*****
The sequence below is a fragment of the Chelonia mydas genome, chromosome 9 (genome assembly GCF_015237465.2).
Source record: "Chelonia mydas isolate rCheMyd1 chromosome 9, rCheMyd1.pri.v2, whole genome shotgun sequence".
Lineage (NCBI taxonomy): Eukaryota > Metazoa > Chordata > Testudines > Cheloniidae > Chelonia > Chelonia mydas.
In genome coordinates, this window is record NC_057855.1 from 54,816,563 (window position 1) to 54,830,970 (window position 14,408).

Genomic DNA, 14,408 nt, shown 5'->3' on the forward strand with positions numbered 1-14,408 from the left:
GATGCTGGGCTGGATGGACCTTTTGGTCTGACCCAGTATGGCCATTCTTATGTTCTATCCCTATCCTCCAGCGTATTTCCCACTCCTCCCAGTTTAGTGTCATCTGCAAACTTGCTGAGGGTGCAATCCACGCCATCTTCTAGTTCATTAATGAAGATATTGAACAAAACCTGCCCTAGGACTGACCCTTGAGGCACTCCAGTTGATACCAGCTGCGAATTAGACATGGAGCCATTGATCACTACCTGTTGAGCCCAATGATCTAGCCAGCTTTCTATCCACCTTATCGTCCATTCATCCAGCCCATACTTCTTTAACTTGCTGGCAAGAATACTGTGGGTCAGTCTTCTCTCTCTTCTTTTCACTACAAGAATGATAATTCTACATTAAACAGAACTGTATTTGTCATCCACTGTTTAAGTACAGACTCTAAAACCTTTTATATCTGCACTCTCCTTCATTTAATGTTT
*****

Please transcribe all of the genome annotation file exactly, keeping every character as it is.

The sequence below is a fragment of the Chelonia mydas genome, chromosome 9 (genome assembly GCF_015237465.2).
Source record: "Chelonia mydas isolate rCheMyd1 chromosome 9, rCheMyd1.pri.v2, whole genome shotgun sequence".
Lineage (NCBI taxonomy): Eukaryota > Metazoa > Chordata > Testudines > Cheloniidae > Chelonia > Chelonia mydas.
In genome coordinates, this window is record NC_057855.1 from 54,816,563 (window position 1) to 54,830,970 (window position 14,408).

Genomic DNA, 14,408 nt, shown 5'->3' on the forward strand with positions numbered 1-14,408 from the left:
GATGCTGGGCTGGATGGACCTTTTGGTCTGACCCAGTATGGCCATTCTTATGTTCTATCCCTATCCTCCAGCGTATTTCCCACTCCTCCCAGTTTAGTGTCATCTGCAAACTTGCTGAGGGTGCAATCCACGCCATCTTCTAGTTCATTAATGAAGATATTGAACAAAACCTGCCCTAGGACTGACCCTTGAGGCACTCCAGTTGATACCAGCTGCGAATTAGACATGGAGCCATTGATCACTACCTGTTGAGCCCAATGATCTAGCCAGCTTTCTATCCACCTTATCGTCCATTCATCCAGCCCATACTTCTTTAACTTGCTGGCAAGAATACTGTGGGTCAGTCTTCTCTCTCTTCTTTTCACTACAAGAATGATAATTCTACATTAAACAGAACTGTATTTGTCATCCACTGTTTAAGTACAGACTCTAAAACCTTTTATATCTGCACTCTCCTTCATTTAATGTTT